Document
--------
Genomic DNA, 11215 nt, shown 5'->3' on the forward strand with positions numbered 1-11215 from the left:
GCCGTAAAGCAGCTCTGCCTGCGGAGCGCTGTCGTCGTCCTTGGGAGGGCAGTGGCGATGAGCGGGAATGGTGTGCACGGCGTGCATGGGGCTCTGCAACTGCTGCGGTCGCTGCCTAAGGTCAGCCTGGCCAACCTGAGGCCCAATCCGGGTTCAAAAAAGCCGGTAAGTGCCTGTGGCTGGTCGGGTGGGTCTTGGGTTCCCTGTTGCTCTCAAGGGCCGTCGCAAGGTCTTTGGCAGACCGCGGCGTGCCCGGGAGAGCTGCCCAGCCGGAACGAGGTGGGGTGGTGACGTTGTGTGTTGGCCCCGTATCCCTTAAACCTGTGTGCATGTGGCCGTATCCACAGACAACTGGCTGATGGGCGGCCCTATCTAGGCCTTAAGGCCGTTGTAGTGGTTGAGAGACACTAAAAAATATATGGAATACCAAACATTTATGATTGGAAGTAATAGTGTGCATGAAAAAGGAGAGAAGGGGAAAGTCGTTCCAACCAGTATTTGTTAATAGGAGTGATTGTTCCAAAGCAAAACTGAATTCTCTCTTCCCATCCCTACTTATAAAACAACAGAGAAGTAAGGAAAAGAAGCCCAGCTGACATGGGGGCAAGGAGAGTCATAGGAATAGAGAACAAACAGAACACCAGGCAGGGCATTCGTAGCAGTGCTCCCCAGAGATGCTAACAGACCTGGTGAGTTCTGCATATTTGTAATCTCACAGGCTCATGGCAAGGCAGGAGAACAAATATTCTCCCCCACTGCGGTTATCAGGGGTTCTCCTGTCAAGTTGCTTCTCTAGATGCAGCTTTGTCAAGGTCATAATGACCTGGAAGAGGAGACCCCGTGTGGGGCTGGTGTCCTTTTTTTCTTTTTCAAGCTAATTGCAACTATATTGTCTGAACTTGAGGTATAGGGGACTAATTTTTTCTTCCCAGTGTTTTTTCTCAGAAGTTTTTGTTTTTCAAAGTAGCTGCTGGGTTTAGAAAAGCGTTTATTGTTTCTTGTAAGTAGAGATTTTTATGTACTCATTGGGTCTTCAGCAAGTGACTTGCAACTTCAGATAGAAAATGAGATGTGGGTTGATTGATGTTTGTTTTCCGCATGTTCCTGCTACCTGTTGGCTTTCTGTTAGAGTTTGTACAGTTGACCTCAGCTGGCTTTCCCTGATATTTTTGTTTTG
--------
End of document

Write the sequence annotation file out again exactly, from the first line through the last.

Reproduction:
Genomic DNA, 11215 nt, shown 5'->3' on the forward strand with positions numbered 1-11215 from the left:
GCCGTAAAGCAGCTCTGCCTGCGGAGCGCTGTCGTCGTCCTTGGGAGGGCAGTGGCGATGAGCGGGAATGGTGTGCACGGCGTGCATGGGGCTCTGCAACTGCTGCGGTCGCTGCCTAAGGTCAGCCTGGCCAACCTGAGGCCCAATCCGGGTTCAAAAAAGCCGGTAAGTGCCTGTGGCTGGTCGGGTGGGTCTTGGGTTCCCTGTTGCTCTCAAGGGCCGTCGCAAGGTCTTTGGCAGACCGCGGCGTGCCCGGGAGAGCTGCCCAGCCGGAACGAGGTGGGGTGGTGACGTTGTGTGTTGGCCCCGTATCCCTTAAACCTGTGTGCATGTGGCCGTATCCACAGACAACTGGCTGATGGGCGGCCCTATCTAGGCCTTAAGGCCGTTGTAGTGGTTGAGAGACACTAAAAAATATATGGAATACCAAACATTTATGATTGGAAGTAATAGTGTGCATGAAAAAGGAGAGAAGGGGAAAGTCGTTCCAACCAGTATTTGTTAATAGGAGTGATTGTTCCAAAGCAAAACTGAATTCTCTCTTCCCATCCCTACTTATAAAACAACAGAGAAGTAAGGAAAAGAAGCCCAGCTGACATGGGGGCAAGGAGAGTCATAGGAATAGAGAACAAACAGAACACCAGGCAGGGCATTCGTAGCAGTGCTCCCCAGAGATGCTAACAGACCTGGTGAGTTCTGCATATTTGTAATCTCACAGGCTCATGGCAAGGCAGGAGAACAAATATTCTCCCCCACTGCGGTTATCAGGGGTTCTCCTGTCAAGTTGCTTCTCTAGATGCAGCTTTGTCAAGGTCATAATGACCTGGAAGAGGAGACCCCGTGTGGGGCTGGTGTCCTTTTTTTCTTTTTCAAGCTAATTGCAACTATATTGTCTGAACTTGAGGTATAGGGGACTAATTTTTTCTTCCCAGTGTTTTTTCTCAGAAGTTTTTGTTTTTCAAAGTAGCTGCTGGGTTTAGAAAAGCGTTTATTGTTTCTTGTAAGTAGAGATTTTTATGTACTCATTGGGTCTTCAGCAAGTGACTTGCAACTTCAGATAGAAAATGAGATGTGGGTTGATTGATGTTTGTTTTCCGCATGTTCCTGCTACCTGTTGGCTTTCTGTTAGAGTTTGTACAGTTGACCTCAGCTGGCTTTCCCTGATATTTTTGTTTTG